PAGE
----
The Feds' Health-Care Brief: Trial Judge? What Trial Judge?

The Justice Department's latest appellate brief in the fight over the constitutionality of the Patient Protection and Affordable Care Act is no fur-and-teeth affair. The first half of the 110-page filing, made April Fool's Day at the 11th U.S. Circuit Court of Appeals, reads like a policy paper on health care as much as it does a legal filing. And the second half of the document devotes itself to politely chronicling the number of ways in which the feds believe that U.S. District Judge Roger Vinson got it all wrong in January when he declared the Act unconstitutional in its entirety.

The tone of this document is mellow; the rhetoric far afield from where the ugly political discourse has taken the matter of health care reform (that's probably so, from the White House's perspective, for both legal and political reasons). Anyone who has followed the legal story of the Affordable Care Act, through all its trial court rulings over the past six months, will recognize the major points of contention offered now. But what is striking now is how soft federal lawyers took it with Judge Vinson, the Reagan appointee sitting in senior status in Northern Florida. You can go for pages without so much as a mention of the trial judge who has so forcefully threatened to shut the whole thing down.

From the looks of this brief, the White House and Justice Department must feel that to win these last few crucial court battles they must better educate the federal judiciary about the nature of the nation's health-care problem and the Care Act's professed role in helping solve it. They must have decided, wisely I think, that this constructive approach is more likely to succeed than any destructive attack they could level at Judge Vinson. This theory helps explain why this filing is not your typical appellate brief which draws blood against the trial judge but rather one whose authors are trying to pretend that the trial court's ruling either never occurred or doesn't matter.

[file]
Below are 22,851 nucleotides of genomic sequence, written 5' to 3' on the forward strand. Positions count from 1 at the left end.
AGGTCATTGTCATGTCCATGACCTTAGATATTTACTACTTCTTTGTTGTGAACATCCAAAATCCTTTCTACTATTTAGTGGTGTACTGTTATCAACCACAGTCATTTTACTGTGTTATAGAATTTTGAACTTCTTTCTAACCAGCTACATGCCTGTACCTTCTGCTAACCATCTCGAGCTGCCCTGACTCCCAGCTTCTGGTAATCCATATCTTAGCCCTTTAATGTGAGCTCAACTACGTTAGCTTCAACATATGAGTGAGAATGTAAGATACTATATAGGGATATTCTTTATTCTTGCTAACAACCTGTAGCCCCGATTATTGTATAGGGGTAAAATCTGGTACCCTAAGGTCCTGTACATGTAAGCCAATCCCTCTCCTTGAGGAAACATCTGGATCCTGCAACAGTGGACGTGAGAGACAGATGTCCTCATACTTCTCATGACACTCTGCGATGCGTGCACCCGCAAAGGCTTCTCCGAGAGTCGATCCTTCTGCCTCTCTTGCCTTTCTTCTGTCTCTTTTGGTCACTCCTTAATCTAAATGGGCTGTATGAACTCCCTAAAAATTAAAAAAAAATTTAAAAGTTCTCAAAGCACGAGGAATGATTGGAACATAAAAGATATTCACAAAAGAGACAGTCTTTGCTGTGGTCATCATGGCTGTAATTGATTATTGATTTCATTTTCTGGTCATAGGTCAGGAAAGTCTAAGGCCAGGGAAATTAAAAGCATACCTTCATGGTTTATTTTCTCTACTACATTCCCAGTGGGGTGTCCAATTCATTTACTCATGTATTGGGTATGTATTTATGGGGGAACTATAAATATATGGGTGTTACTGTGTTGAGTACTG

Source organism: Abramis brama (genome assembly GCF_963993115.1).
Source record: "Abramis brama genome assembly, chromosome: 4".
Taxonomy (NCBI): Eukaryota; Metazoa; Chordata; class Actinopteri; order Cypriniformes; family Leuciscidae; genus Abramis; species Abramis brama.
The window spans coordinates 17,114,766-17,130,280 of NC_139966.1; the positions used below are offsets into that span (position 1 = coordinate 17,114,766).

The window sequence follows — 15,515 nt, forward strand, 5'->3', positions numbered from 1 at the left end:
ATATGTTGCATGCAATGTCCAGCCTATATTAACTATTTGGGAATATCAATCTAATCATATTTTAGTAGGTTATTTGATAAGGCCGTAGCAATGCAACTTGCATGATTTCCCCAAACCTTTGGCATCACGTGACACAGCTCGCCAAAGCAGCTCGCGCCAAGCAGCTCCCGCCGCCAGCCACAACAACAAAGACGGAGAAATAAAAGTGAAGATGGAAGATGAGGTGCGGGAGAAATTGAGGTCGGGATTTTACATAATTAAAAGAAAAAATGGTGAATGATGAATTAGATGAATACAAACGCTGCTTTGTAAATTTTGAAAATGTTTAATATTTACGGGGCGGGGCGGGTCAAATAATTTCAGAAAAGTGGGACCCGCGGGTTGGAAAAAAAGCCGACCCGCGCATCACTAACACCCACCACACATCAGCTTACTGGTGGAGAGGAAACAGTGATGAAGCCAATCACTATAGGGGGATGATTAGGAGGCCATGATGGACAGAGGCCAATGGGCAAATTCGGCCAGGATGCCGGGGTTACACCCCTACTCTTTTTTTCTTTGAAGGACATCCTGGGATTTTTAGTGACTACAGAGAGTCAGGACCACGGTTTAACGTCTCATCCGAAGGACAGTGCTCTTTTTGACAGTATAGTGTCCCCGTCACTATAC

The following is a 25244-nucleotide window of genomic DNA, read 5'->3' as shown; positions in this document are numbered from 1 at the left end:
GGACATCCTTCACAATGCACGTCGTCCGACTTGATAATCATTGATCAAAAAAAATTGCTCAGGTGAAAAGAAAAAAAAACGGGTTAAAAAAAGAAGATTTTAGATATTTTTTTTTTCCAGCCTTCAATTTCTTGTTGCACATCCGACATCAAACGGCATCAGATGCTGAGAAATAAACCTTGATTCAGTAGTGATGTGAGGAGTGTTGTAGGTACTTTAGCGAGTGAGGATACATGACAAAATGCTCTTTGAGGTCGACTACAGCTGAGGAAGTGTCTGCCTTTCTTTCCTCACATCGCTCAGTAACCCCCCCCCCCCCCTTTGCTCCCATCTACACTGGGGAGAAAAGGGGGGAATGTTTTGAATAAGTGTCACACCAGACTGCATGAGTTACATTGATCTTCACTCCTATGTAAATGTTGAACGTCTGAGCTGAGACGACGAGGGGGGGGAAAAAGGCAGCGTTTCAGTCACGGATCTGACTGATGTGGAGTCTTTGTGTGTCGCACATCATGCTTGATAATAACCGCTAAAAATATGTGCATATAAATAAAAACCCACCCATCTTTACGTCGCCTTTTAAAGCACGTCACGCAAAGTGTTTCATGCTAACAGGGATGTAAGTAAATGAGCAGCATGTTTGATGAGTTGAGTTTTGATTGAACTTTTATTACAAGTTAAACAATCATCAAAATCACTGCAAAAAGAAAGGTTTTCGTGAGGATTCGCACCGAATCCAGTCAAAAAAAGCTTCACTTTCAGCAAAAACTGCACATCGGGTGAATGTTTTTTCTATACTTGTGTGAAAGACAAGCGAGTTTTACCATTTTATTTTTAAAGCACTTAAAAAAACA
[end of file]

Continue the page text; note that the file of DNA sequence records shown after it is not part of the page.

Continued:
In this respect, at least, it feels with this filing as though the Obama Administration is trying to make up for a major tactical mistake in the fight for the future of the Affordable Care Act. Remember all that criticism for the White House's failure to communicate to the American people the case for the health-care law? Well, after this, no one will be able to reasonably blame the Justice Department for failing to communicate its own case to this appeals court. And to the extent that Judge Vinson's narrative didn't fit the script, the feds simply brushed on past it on the way toward making their case-in-chief. (It's easier to do this, of course, when a trial judge strikes down a statute "as a matter of law" without holding a trial, as Judge Vinson did).  

Take footnote 6, for example, from the government's brief. "The number without insurance has increased dramatically since 1970, when only 6 percent of Americans under age sixty-five had no coverage" (citation omitted), the feds tell the 11th Circuit. Today, they write, things are much, much worse:  

The Nation has faced a serious shortage of affordable health insurance. More than 50 million Americans went without insurance in 2009. Rising premiums have priced many out of the market. Between 1999 and 2010, for example, average premiums for employer-sponsored family coverage increased 138 percent. Many others are excluded from coverage by "medical underwriting," a process by which insurers establish eligibility and premiums based on individual health status or history (citations omitted)

And so on. Like I said, there are a lot of familiar points and legal citations. But there were a couple of interesting points -- including two federal responses to Judge Vinson's ruling and rationale -- that merit mention here.

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Andrew Cohen is a contributing editor at The Atlantic. He is a legal analyst for 60 Minutes and CBS Radio News, a fellow at the Brennan Center for Justice, and Commentary Editor at The Marshall Project

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